Once a drug gets FDA approved, researchers often attempt to discover new applications in different indications. The clinical impact of such post-approval activities is uncertain. We aimed to compare the clinical impact of research efforts started after approval with those started before for cancer drugs.
We used Drugs@FDA to perform a retrospective cohort study of secondary approvals for cancer drugs that were initially FDA approved between 2005 and 2017. Clinicaltrials.gov was used to identify the beginning of each research trajectory that resulted in a secondary FDA approval. Each trajectory was classified as pre- or post-approval depending on if it was initiated before or after initial drug licensure. Clinical impact was assessed by comparing secondary approvals and NCCN off-label recommendations deriving from pre- vs. post-approval trajectories, pooled effect sizes, incidence, and level of evidence.
We identified 77 broad secondary approvals, 60 of which had at least 6 years follow-up. Of these, 9 (15%) resulted from post-approval trajectories, a proportion that is significantly lower than would be expected if the timing of research didn’t impact approval (McNemar’s test p = 0.001). Compared to pre-approval trajectories, approvals resulting from post-approval trajectories were for cancers with lower mean incidence (6.11 vs 14.83, p = 0.006) and were based on pivotal trials with smaller pooled effect sizes (0.69 vs 0.57, p = 0.02) that were less likely to be randomized (38.5% vs 64.1%, p = 0.145). We identified 69 NCCN off-label recommendations. The proportion stemming from post-approval trajectories was similar to that for pre-approval (56.5% vs. 43.5%). However, recommendations from post-approval trajectories were significantly more likely to involve rare diseases (76.7% vs 51.4%, p = 0.019) and nonsignificantly less likely to be based on level 1 evidence (11.6% vs 22.9%, p = 0.309).
Secondary FDA approvals are less likely to result from post-approval trajectories and tend to be less impactful compared to approvals originating from research started before first FDA licensure. However, post-approval trajectories may be as likely to lead to NCCN recommendations for off-label use. Limitations of this work include our use of indirect measures of impact and limited follow-up time for trajectories. Our study protocol was pre-registered (https://osf.io/5g3jw/).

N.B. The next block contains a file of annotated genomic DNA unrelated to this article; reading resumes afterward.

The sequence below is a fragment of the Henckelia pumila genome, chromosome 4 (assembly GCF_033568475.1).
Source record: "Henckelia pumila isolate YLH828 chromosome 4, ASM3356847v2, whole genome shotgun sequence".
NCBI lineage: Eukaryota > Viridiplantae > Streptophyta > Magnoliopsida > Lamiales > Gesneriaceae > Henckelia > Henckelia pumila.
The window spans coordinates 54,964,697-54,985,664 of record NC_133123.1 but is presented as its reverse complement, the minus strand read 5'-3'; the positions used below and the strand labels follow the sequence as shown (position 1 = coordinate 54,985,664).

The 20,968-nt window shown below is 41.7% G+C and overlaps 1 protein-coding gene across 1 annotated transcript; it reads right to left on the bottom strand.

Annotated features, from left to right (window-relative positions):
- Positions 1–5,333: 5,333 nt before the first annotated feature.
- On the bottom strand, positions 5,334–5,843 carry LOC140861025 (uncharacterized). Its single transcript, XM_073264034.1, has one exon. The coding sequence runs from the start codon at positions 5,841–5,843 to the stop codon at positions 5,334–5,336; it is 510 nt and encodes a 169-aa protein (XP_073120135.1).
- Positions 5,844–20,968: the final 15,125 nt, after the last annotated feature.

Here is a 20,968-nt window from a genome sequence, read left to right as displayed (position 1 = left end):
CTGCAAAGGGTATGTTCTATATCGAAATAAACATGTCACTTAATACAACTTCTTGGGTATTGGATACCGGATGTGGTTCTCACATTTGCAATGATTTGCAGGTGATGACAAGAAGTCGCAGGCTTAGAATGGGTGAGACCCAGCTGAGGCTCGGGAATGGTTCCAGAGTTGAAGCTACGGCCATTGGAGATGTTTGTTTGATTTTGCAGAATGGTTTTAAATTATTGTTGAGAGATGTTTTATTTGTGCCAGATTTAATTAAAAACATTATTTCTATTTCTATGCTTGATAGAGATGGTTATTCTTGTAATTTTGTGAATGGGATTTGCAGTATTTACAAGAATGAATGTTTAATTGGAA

Citation: Ouimet C, Bouche G, Kimmelman J (2022) Diminishing clinical impact for post-approval cancer clinical trials: A retrospective cohort study. PLoS ONE 17(9): e0274115. https://doi.org/10.1371/journal.pone.0274115
Editor: Florian Naudet, University of Rennes 1, FRANCE
Received: December 9, 2021; Accepted: August 23, 2022; Published: September 12, 2022
Copyright: © 2022 Ouimet et al. This is an open access article distributed under the terms of the Creative Commons Attribution License, which permits unrestricted use, distribution, and reproduction in any medium, provided the original author and source are credited.
Data Availability: All relevant data are within the paper and its Supporting Information files.
Funding: This work was supported by Canadian Institutes of Health Research (Grant number 244398), awarded to JK. https://cihr-irsc.gc.ca/e/193.html. The funders had no role in study design, data collection and analysis, decision to publish, or preparation of the manuscript.
Competing interests: The authors have declared that no competing interests exist.
Drug development is notoriously slow and costly. In cancer, firms spend an estimated $648.0 million and 7.3 years to advance a new drug to regulatory approval . Such cost and delay are partly driven by high rates of drug attrition. Given that many diseases share common pathophysiological origins, one way companies and academic investigators maximize the value of drug development is to test already approved drugs in different diseases (“drug repurposing”) . Approximately 29% of all cancer clinical trials involve attempts to repurpose already approved cancer drugs for other cancers .